De­fense moves to block life term for mom killer

Bryan Free­man awaits re­sen­tenc­ing in 1995 fam­ily murder spree.

The Morning Call - - LOCAL NEWS - By Lau­rie Ma­son Schroeder

Prose­cu­tors hired two men­tal health ex­perts to ex­am­ine Bryan R. Free­man, a for­mer teen neo­Nazi from Sal­is­bury Town­ship who ad­mit­ted tak­ing part in a grue­some triple murder that stunned the Le­high Val­ley 24 years ago.

One doc­tor said Free­man, who was 17 when he was sen­tenced to life in prison for stab­bing his mother to death, re­mains in­cor­ri­gi­ble. The sec­ond doc­tor opined that Free­man can be re­deemed.

That dis­par­ity, ar­gued de­fense at­tor­ney Karl D. Schwartz, should dis­qual­ify prose­cu­tors from seek­ing a life prison term for Free­man, who is await­ing re­sen­tenc­ing un­der a land­mark U.S. Supreme Court de­ci­sion that banned au­to­matic life sen­tences for ju­ve­nile killers.

“When is it safe and ap­pro­pri­ate to re­lease this man into the com­mu­nity, should be the only ques­tion,” Schwartz said.

Free­man was in Le­high County Court on Fri­day for a hear­ing in ad­vance of his re­sen­tenc­ing, which will oc­cur some­time in 2019.

Prose­cu­tors are ar­gu­ing that Free­man, who was con­victed along with his brother David Free­man, should re­main be­hind bars for the rest of his life.

First As­sis­tant District At­tor­ney Steven M. Luksa told Judge Maria L Dan­tos Fri­day that his ex­perts' dif­fer­ing opin­ions should not dis­qual­ify him from ar­gu­ing for a life sen­tence for Free­man. Luksa said other fac­tors, in­clud­ing the im­pact of the crime on the vic­tims and com­mu­nity, can still ad­vance that po­si­tion.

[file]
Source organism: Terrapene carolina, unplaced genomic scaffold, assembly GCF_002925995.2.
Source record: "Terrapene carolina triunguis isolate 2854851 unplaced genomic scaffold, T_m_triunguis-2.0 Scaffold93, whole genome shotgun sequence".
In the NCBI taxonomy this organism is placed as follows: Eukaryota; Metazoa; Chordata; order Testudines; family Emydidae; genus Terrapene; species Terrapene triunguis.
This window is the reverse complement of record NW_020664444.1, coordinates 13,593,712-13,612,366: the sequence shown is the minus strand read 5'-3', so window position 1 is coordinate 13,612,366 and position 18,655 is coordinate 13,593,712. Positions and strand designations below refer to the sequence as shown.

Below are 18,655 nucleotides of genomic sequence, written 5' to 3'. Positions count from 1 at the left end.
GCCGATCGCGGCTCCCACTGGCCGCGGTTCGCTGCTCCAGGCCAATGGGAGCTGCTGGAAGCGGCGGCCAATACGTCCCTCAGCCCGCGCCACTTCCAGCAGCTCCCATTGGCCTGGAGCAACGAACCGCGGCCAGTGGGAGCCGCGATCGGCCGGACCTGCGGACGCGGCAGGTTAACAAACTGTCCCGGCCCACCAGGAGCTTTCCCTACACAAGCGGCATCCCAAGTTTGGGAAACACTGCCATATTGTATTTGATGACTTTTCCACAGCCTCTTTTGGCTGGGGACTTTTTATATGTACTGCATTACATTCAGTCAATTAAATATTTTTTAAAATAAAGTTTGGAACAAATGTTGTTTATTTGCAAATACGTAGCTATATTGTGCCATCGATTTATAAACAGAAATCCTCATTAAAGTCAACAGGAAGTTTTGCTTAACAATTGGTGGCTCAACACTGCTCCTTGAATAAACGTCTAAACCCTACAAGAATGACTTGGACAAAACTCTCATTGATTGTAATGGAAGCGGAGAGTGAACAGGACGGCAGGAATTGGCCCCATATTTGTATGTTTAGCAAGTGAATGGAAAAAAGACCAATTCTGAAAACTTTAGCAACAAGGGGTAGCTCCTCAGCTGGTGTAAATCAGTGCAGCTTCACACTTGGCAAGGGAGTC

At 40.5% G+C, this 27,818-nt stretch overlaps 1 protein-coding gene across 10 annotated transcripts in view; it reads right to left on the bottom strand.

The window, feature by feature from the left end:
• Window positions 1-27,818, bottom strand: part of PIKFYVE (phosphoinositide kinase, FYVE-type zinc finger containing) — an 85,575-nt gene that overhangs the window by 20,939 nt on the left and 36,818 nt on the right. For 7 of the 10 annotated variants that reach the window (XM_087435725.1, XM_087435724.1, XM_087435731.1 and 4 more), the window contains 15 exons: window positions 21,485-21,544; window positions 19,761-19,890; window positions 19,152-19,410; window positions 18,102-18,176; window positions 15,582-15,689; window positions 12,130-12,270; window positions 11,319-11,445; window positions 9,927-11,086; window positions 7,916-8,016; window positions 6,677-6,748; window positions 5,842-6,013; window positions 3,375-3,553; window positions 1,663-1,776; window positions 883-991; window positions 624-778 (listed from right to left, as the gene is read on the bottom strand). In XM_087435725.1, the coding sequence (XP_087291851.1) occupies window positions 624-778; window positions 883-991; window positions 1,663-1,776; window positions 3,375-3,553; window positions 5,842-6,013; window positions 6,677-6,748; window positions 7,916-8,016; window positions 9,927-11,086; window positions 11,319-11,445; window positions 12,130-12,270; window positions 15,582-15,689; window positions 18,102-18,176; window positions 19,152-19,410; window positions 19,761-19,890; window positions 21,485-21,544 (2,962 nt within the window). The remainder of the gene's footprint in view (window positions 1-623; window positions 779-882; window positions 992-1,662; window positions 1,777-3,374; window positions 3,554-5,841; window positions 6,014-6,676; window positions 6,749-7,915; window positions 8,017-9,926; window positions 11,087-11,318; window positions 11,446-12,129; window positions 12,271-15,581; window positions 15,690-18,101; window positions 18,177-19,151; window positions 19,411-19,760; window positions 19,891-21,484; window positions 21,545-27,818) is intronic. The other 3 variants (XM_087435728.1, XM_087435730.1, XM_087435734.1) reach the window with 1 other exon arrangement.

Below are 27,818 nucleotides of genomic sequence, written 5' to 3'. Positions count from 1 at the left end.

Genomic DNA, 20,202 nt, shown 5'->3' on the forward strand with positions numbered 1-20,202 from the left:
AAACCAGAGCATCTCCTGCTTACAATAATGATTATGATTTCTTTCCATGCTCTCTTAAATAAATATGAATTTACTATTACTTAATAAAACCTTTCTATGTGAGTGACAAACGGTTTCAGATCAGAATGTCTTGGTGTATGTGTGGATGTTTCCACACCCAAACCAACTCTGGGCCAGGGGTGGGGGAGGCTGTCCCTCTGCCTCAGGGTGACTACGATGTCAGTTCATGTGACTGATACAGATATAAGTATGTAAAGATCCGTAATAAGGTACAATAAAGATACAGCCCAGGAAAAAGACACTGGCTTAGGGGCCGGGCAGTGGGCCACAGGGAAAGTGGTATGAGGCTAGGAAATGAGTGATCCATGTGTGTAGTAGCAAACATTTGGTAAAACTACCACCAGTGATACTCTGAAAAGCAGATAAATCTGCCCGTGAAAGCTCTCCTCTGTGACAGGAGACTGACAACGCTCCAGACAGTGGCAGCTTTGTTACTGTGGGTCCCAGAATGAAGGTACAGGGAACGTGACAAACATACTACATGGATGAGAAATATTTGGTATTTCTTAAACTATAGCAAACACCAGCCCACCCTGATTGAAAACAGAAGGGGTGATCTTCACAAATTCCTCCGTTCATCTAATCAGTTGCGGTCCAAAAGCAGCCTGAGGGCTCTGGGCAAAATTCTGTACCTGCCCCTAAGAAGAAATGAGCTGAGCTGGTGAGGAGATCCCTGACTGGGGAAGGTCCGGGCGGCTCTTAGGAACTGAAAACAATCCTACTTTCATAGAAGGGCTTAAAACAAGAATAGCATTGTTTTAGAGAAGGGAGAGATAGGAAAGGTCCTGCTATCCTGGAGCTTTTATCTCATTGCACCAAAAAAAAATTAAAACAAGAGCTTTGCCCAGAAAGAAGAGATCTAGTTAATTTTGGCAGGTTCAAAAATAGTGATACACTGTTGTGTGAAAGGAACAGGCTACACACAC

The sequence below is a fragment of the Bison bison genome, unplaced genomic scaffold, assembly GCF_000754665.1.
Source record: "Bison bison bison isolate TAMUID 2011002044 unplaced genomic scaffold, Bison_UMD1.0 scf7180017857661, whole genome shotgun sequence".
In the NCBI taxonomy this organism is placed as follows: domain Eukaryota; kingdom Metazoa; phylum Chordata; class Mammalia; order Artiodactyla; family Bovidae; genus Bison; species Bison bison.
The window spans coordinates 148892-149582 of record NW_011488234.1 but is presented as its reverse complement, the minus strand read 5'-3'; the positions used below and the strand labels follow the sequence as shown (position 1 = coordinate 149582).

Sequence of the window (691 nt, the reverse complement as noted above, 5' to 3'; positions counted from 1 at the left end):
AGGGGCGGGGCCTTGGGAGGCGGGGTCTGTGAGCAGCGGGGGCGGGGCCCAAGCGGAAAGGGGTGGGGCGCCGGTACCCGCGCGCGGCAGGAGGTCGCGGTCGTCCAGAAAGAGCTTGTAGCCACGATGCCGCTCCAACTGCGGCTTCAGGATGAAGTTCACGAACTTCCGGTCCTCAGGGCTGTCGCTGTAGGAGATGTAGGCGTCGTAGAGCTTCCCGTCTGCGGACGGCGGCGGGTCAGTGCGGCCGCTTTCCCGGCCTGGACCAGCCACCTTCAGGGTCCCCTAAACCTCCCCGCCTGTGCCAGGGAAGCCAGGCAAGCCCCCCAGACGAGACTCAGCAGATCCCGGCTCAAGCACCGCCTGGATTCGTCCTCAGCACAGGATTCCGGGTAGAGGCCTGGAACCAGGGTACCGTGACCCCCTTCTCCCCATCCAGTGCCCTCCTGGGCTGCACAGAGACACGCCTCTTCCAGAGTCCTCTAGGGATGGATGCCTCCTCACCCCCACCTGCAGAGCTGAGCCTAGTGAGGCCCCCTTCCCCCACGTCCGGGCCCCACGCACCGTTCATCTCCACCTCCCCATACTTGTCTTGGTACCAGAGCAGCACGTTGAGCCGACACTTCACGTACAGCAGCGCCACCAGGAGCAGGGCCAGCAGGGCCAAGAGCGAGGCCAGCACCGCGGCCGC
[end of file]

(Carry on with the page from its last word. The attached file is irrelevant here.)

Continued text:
Schwartz dis­agreed, say­ing the law re­quires prose­cu­tors to ig­nore any com­mu­nity out­cry.

“The only de­ci­sion is not whether, but when … he should be re­leased from prison,” he said.

Dan­tos said she will rule on the mo­tion at a later date.

Free­man, now 41, ad­mit­ted stab­bing Brenda Free­man to death in a Feb. 26, 1995, killing spree in the fam­ily's Ehrets Lane home. His brother, David Free­man, then 16, ad­mit­ted blud­geon­ing his father, Den­nis Free­man. The broth­ers' cousin, Nel­son “Ben” Bird­well III, then 18, also was con­victed of murder.

The Free­man broth­ers are among dozens of for­mer ju­ve­nile “lif­ers” be­ing re­sen­tenced for their crimes un­der a 2012 Supreme Court de­ci­sion that ruled au­to­matic life sen­tences for ju­ve­nile killers to be cruel and un­usual pun­ish­ment.

David Free­man will be in Le­high County Court for a hear­ing on Jan. 28.

The killings at the Free­man home oc­curred af­ter weeks of ar­gu­ments be­tween the broth­ers and their par­ents. Bryan and David Free­man dressed and acted like skin­heads, sport­ing fa­cial tat­toos of the phrases “Sieg Heil” and “Berserker.”

The broth­ers pleaded guilty to the killings in De­cem­ber 1995. Bryan Free­man ad­mit­ted he grabbed his mother as she came down the stairs, stuffed a pair of shorts in her mouth and stabbed her re­peat­edly.

David Free­man pleaded guilty to beat­ing his father, Den­nis Free­man, to death with an alu­minum base­ball bat and metal ex­er­cise bar as he lay asleep in bed. A jury found that Bird­well took part in the father's killing.

The Free­mans' younger brother, 11-year-old Erik, also was killed, although none of the three ever ad­mit­ted to or was con­victed of his murder.

Bryan Free­man did not speak in court Fri­day. His hair was combed down to cover a tat­too on his fore­head.


Bryan Free­man

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